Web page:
That was not true, it was never great. Things fell apart after the marriage. Sex was always painful, extremely painful. Sometimes I couldn’t even walk after it all. My private part would swell for days and passing urine…oh goodness! Just so unbearable. Sex was like a medical treatment of severe burns in the hospital. Painful screams forcefully muffled to keep neighbours out of the business.
I visited a doctor when I just couldn’t take the pain and frustration anymore and there I was diagnosed with Vaginismus. A condition which meant I had involuntary contractions of my pelvic muscles, making sex extremely painful or sometimes impossible.
I was yet to experience the worst days of my life.
I realised after several therapy sessions that the decades of staying away from sex and anything related to it subconsciously turned my mind into thinking sex was bad. A sin, an evil deed that should be avoided and not thought about. But now that it is good, my body is unable to come to terms with it. It does not know what to do or how to react because it has not known the opposite sex and couldn’t fathom an appropriate response to a touch.
Doctors are not really certain what cause Vaginismus. But it is generally linked to anxiety. And oh, did I say that vaginismus is caused by overly rigid and unbalanced religious teaching and inadequate sex education? Yeah, that’s what it is. By the time virgins get married, they’ve been conditioned to rebel against intimacy.
As I came to a more realistic understanding of the difficult road ahead if I wanted to overcome my problems, I fell deeper and deeper into depression, ever more convinced of my utter failure as a woman and as a wife.
My friends were not any helpful after the wedding than they were before the wedding. But they can’t be blamed for my decisions. What could they have possibly said to someone who decided to lock ‘themselves up’ for years? They can’t be blamed for not finding the right words to console or support me with.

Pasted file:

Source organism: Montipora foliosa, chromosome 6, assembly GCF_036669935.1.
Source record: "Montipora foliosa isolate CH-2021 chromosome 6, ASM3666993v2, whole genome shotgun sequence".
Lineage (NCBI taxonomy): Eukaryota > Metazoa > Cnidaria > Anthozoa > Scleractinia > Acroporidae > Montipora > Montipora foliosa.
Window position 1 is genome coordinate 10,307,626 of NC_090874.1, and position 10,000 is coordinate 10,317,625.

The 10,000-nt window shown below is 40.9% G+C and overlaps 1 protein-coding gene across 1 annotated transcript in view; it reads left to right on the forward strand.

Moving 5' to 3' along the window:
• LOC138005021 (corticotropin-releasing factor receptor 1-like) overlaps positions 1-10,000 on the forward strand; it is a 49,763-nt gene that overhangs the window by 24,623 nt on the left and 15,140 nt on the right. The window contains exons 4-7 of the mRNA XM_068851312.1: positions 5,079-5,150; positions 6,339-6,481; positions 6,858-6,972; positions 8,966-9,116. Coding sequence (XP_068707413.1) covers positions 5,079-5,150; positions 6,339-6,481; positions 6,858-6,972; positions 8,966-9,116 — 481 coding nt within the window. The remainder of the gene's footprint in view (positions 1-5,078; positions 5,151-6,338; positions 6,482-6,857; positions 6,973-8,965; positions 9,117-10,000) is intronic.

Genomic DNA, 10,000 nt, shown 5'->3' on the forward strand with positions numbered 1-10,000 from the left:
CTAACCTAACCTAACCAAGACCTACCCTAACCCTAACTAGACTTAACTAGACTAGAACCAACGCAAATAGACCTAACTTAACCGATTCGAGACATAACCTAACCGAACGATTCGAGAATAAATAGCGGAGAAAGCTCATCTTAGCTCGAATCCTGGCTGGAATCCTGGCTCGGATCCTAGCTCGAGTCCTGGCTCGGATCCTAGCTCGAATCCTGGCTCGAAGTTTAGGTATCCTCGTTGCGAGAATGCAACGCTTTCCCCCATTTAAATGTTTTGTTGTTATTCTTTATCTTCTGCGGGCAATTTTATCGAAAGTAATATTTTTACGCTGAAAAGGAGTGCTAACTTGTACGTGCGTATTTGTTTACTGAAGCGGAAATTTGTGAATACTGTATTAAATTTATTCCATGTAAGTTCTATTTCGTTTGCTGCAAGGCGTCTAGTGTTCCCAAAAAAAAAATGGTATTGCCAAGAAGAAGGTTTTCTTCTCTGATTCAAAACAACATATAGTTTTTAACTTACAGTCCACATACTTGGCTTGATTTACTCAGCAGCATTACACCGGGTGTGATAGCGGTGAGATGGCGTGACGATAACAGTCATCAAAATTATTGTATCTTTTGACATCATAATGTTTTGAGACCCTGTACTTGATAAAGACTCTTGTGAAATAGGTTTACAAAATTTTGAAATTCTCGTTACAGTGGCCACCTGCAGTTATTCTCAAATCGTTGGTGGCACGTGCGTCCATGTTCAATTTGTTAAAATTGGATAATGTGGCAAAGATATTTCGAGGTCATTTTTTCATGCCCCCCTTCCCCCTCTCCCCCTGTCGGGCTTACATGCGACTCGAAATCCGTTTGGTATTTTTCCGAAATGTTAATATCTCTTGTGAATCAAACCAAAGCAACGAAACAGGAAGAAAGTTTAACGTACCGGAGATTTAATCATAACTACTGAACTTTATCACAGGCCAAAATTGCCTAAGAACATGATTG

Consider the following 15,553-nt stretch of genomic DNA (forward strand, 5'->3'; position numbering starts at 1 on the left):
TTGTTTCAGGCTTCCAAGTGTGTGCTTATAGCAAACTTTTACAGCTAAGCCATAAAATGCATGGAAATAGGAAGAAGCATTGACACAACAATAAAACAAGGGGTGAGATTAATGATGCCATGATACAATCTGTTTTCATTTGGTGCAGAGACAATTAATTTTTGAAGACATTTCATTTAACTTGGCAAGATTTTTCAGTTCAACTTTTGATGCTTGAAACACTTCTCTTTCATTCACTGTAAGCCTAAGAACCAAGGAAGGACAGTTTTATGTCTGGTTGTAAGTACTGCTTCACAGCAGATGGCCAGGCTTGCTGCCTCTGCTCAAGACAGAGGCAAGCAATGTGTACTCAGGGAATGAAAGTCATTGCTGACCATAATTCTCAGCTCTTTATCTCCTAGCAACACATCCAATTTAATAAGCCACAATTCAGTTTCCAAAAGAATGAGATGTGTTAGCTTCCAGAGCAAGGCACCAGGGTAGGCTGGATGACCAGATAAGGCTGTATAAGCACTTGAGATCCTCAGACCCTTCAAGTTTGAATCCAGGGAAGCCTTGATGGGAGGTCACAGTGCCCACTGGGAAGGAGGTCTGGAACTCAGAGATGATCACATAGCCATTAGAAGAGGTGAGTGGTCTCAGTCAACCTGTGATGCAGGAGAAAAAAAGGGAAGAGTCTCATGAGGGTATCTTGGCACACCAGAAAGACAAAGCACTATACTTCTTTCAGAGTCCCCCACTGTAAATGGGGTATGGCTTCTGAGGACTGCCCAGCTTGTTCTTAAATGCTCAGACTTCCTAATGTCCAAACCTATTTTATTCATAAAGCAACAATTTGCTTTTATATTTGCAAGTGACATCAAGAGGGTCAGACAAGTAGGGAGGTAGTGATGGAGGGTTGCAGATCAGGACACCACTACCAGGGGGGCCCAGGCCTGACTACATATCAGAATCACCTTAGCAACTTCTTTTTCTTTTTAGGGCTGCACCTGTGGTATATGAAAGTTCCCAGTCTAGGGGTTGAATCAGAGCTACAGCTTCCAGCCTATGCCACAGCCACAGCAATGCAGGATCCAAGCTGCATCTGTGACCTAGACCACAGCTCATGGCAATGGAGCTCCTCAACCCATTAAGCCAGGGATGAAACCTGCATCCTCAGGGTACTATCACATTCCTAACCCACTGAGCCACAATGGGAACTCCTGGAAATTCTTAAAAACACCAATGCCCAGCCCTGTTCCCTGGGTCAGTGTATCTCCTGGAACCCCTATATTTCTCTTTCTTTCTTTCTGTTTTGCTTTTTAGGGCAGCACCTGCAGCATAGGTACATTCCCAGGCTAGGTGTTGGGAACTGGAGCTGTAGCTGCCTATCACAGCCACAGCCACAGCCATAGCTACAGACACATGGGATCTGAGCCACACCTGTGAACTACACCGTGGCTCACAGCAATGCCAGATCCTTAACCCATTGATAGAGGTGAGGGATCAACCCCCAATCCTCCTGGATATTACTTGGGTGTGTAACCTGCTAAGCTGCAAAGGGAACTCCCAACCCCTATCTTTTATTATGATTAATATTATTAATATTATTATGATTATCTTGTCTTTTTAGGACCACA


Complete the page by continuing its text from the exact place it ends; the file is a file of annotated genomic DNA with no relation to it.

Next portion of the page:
As I fought to get my body in the right shape, I found myself becoming increasingly infuriated with everyone around me — my husband, my family, my friends, and most of all, God.
Why was I the one paying this price, this harsh form of injustice, why me? I gave up all the fun I could have had to remain a virgin to please God and my husband, only to be rewarded with a stressful and frustrating life full of uncertainty.
Sadly, I’m not alone. I know there are many women with this, but no one is ready to talk about it. The fear is that the church values will be lost and teenagers will become promiscuous. All the church spends time doing is teaching teenagers to avoid intimate interactions. It is not a bad thing. It is the right thing.
But over-zealous teachings can go overboard. From that point, what you put in the teenager is not faith. It is fear. Isn’t it about time we started talking about sex and not feel shy about it?
Parents should be able to talk about sex with their children. Often times they try to put fear in children to stay away from sex. The more they try, the more curious the children get. And we all know how far children can go to satisfy their curiosity. Many have grown up with this culture and feel uncomfortable talking about sex even as adults. It isn’t the best, is it?
Source: Naa Sakwaba Akwa – email@example.com